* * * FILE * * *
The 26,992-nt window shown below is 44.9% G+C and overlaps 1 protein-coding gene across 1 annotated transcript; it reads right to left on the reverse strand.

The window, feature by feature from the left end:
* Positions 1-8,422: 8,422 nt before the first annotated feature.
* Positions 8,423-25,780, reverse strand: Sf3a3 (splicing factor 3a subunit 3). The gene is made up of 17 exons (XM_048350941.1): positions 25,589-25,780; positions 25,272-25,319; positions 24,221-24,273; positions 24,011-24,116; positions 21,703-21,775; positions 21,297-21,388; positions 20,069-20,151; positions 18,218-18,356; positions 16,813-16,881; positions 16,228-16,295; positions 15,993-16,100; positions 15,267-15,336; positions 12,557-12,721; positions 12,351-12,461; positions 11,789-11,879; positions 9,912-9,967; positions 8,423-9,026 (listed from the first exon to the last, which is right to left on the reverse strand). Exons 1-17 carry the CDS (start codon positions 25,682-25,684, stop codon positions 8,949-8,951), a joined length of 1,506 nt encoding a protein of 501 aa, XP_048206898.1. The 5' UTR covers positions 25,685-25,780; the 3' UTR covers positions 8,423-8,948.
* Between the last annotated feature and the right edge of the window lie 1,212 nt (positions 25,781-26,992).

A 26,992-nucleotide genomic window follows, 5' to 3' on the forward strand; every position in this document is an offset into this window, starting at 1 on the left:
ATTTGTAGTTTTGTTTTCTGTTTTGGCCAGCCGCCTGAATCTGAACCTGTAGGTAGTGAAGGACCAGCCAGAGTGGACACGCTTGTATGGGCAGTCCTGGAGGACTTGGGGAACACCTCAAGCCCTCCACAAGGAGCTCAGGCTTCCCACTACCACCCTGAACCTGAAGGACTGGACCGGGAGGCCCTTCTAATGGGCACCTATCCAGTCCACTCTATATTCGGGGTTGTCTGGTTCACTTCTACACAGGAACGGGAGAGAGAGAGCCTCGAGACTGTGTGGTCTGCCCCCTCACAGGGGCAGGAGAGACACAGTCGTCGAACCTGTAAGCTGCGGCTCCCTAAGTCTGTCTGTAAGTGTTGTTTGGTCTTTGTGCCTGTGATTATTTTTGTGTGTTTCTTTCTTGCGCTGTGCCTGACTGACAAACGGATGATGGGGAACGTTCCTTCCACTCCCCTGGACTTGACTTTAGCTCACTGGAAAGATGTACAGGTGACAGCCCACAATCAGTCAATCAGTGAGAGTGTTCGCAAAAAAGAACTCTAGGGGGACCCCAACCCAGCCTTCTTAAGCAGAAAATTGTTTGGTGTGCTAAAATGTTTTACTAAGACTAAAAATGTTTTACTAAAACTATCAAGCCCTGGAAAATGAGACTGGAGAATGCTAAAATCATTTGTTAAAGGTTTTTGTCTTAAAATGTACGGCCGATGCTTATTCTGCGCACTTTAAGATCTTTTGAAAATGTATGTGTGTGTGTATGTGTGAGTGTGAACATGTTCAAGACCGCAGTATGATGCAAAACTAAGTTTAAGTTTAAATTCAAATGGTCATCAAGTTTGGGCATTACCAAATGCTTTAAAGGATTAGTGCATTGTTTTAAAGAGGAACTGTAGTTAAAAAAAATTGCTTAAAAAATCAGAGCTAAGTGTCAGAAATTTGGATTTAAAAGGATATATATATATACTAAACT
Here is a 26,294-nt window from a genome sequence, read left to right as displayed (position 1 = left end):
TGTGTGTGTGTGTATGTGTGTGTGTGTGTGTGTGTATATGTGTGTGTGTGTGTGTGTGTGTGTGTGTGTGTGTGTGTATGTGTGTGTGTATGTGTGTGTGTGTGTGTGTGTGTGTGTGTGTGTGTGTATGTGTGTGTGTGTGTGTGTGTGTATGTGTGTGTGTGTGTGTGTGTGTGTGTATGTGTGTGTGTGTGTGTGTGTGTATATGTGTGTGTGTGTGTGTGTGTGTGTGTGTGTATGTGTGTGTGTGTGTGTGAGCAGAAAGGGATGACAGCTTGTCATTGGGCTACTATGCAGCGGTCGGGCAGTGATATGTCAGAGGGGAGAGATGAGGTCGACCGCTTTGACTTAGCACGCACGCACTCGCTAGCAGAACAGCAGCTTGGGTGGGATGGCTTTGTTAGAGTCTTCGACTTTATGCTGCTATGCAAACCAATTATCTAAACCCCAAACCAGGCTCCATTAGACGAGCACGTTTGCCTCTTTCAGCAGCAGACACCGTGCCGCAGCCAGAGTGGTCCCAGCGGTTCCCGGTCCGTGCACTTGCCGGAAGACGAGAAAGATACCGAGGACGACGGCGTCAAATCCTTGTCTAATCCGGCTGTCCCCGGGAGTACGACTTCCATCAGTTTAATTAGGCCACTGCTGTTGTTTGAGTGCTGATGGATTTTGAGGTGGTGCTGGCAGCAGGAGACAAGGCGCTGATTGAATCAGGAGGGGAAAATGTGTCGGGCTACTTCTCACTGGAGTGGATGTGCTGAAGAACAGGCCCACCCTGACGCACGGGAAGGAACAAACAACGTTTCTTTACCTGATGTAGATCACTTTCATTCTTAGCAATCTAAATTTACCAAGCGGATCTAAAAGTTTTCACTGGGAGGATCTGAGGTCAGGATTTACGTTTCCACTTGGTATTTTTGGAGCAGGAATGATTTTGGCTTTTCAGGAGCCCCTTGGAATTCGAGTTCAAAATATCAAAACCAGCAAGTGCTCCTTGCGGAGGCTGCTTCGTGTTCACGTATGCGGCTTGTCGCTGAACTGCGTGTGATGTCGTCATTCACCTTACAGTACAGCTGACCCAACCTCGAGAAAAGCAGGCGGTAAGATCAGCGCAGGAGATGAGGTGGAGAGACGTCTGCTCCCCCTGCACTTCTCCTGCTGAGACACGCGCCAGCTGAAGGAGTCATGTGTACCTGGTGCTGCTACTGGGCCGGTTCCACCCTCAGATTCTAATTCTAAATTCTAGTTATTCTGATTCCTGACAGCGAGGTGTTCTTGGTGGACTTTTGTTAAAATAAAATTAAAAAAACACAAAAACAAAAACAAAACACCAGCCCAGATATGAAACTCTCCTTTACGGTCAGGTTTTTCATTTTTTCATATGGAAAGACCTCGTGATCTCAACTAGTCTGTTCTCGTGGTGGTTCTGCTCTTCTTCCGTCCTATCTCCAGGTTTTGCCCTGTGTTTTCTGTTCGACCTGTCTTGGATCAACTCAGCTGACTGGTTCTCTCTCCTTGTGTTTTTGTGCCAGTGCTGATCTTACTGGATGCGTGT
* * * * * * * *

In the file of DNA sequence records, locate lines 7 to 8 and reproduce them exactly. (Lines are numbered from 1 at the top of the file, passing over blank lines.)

ATTTGTAGTTTTGTTTTCTGTTTTGGCCAGCCGCCTGAATCTGAACCTGTAGGTAGTGAAGGACCAGCCAGAGTGGACACGCTTGTATGGGCAGTCCTGGAGGACTTGGGGAACACCTCAAGCCCTCCACAAGGAGCTCAGGCTTCCCACTACCACCCTGAACCTGAAGGACTGGACCGGGAGGCCCTTCTAATGGGCACCTATCCAGTCCACTCTATATTCGGGGTTGTCTGGTTCACTTCTACACAGGAACGGGAGAGAGAGAGCCTCGAGACTGTGTGGTCTGCCCCCTCACAGGGGCAGGAGAGACACAGTCGTCGAACCTGTAAGCTGCGGCTCCCTAAGTCTGTCTGTAAGTGTTGTTTGGTCTTTGTGCCTGTGATTATTTTTGTGTGTTTCTTTCTTGCGCTGTGCCTGACTGACAAACGGATGATGGGGAACGTTCCTTCCACTCCCCTGGACTTGACTTTAGCTCACTGGAAAGATGTACAGGTGACAGCCCACAATCAGTCAATCAGTGAGAGTGTTCGCAAAAAAGAACTCTAGGGGGACCCCAACCCAGCCTTCTTAAGCAGAAAATTGTTTGGTGTGCTAAAATGTTTTACTAAGACTAAAAATGTTTTACTAAAACTATCAAGCCCTGGAAAATGAGACTGGAGAATGCTAAAATCATTTGTTAAAGGTTTTTGTCTTAAAATGTACGGCCGATGCTTATTCTGCGCACTTTAAGATCTTTTGAAAATGTATGTGTGTGTGTATGTGTGAGTGTGAACATGTTCAAGACCGCAGTATGATGCAAAACTAAGTTTAAGTTTAAATTCAAATGGTCATCAAGTTTGGGCATTACCAAATGCTTTAAAGGATTAGTGCATTGTTTTAAAGAGGAACTGTAGTTAAAAAAAATTGCTTAAAAAATCAGAGCTAAGTGTCAGAAATTTGGATTTAAAAGGATATATATATATACTAAACT
Here is a 26,294-nt window from a genome sequence, read left to right as displayed (position 1 = left end):